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13 Mar 2023
UK Coal Consumption Drops 15%, Reaches 18th-Century Levels
Posted with permission from ESG Impact Zone. Original article with graphics is available.
Emissions from coal and gas fell in 2022, due to strong growth in clean energy, above-average temperatures and record-high fossil fuel prices suppressing demand.
The 15% reduction in coal use means UK demand for the fuel is now the lowest it has been for 266 years. The last time coal demand was this low was in 1757, when George II was king.
Emissions from oil increased, as road traffic returned to pre-Covid levels and air traffic doubled from a year earlier. However, this was outweighed by the reductions from coal and gas.
UK emissions have now fallen in nine of the past 10 years, even as the economy has grown. The drop in 2022 puts UK emissions 49% below 1990 levels, while the economy has grown 75% over the same period.
Carbon Brief’s analysis, based on preliminary government energy data, shows UK emissions fell by 14m tonnes of carbon dioxide equivalent (MtCO2e) in 2022. Emissions will need to fall by a similar amount every year – for the next three decades – to reach net-zero by 2050.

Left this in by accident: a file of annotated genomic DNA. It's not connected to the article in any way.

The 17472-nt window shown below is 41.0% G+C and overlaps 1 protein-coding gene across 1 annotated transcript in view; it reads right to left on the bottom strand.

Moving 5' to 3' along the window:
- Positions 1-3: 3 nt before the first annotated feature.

The analysis also shows that emissions would have increased in 2022, if temperatures had not been 0.9C above average and without strong growth from wind and solar energy.
This means only a fraction of last year’s emissions cuts came from deliberate action. Moreover, with coal use already at such low levels, the UK will need to address emissions from buildings, transport, industry and agriculture if it is to make further progress towards its net-zero target.
The coronavirus pandemic triggered record reductions in greenhouse gas emissions in the UK and globally in 2020. An inevitable rebound followed, as economies reopened from lockdowns.
This rebound continued in 2022, as higher road and air traffic helped push global emissions to a new record.
In the UK, however, emissions fell by 3.4%, according to Carbon Brief’s new analysis. This drop ended the UK’s post-Covid emissions rebound, as shown in the chart below.